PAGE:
Sr. Gonzalia's description of economic and social conditions in Argentina is
consistent with what I've observed in other Latin American "Second World"
countries in my work and travels over the last 20 years and presents a strong
challenge to the program we support as extropians. Yes, technological
progress ought to create opportunities for addressing many of the problems we
see manifest over and over again in societies that have seemed to be trapped
for so long in a kind of static "quasi-modern" state. (See Gabriel
Garcia-Marquez' "One Hundred Years of Solitude" and "The Autumn of the
Patriarch" for moving depictions of this kind of timeless, frozen condition
in such societies and the people who live in them.) But I've come to
conclude that there are some common phenomena that are essentially skew to
issues of technological progress that cripple societies as seemingly
disparate as Argentina, Chile and Brazil in South America and Thailand,
Malaysia and Indonesia in Southeast Asia.
Working to understand and change the things that have caused this kind of
static condition is just as or perhaps more important than working to
introduce new technologies into such societies and improving the basic
conditions of material life. What is it that societies as disparate as those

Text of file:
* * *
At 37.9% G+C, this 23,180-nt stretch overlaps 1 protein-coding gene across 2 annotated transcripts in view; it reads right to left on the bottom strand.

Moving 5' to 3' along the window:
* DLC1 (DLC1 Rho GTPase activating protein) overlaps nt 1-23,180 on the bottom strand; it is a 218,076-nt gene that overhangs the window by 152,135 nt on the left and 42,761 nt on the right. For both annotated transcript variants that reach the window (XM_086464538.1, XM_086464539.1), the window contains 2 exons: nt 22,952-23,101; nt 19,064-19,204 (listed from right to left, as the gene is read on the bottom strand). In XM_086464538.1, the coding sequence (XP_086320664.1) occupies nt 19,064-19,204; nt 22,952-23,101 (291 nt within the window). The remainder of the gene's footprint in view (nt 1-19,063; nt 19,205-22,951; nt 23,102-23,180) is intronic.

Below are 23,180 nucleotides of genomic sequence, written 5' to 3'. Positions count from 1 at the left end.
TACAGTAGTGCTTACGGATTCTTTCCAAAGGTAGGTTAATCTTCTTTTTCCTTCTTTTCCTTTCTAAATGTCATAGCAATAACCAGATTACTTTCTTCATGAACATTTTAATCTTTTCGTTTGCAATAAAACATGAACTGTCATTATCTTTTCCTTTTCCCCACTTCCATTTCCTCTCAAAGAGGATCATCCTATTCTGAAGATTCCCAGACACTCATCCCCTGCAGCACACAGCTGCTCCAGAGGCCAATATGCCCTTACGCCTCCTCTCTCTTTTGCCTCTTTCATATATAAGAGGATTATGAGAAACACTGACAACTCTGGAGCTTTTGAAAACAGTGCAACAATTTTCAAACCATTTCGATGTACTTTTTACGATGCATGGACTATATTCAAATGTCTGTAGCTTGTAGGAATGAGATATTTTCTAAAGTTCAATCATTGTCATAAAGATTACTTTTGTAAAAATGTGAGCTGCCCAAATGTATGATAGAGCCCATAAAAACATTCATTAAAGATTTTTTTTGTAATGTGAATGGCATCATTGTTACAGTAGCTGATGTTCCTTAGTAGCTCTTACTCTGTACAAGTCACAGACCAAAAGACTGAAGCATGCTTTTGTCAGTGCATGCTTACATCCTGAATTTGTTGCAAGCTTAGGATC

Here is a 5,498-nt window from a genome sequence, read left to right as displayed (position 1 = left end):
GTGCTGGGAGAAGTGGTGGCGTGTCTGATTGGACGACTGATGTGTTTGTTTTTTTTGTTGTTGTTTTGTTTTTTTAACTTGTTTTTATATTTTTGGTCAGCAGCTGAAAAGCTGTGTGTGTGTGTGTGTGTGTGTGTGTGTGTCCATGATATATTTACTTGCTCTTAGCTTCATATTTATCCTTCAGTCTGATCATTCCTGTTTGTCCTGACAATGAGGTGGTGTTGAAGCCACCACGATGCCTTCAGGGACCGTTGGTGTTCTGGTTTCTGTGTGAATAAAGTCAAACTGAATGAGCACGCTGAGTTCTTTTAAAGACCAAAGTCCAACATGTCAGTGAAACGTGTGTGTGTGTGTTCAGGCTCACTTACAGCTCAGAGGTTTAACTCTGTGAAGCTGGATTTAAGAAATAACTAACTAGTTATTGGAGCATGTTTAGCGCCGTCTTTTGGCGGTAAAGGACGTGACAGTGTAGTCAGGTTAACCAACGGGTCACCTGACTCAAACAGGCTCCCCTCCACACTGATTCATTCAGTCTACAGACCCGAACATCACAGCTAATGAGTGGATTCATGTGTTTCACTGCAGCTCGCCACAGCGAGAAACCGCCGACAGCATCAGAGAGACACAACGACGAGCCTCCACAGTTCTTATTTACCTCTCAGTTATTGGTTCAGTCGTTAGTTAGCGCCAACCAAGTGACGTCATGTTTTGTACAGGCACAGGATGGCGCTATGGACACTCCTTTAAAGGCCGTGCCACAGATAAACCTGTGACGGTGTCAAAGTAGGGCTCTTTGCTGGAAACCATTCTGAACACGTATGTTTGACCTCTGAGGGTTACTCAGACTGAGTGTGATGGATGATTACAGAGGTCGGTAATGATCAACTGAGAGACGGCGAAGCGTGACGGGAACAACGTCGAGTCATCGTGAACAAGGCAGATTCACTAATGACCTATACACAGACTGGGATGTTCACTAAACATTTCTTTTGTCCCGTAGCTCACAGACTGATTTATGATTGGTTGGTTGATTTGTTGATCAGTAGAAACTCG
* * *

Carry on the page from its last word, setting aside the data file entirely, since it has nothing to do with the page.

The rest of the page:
we find in Colombia, Nigeria and Burma have in common that has held them back
from the benefits of real modernism? Why have attempts to aid development in
these countries proved so ineffective for so long? Looking at places where
modernism has had a false start seems to me to be as important as studying
those where it has been most successful.
Greg Burch <GBurch1@aol.com>----<email@example.com>
Attorney ::: Vice President, Extropy Institute ::: Wilderness Guide
http://www.gregburch.net -or- http://members.aol.com/gburch1
ICQ # 61112550
"We never stop investigating. We are never satisfied that we know
enough to get by. Every question we answer leads on to another
question. This has become the greatest survival trick of our species."
-- Desmond Morris
This archive was generated by hypermail 2b30 : Mon May 28 2001 - 09:59:39 MDT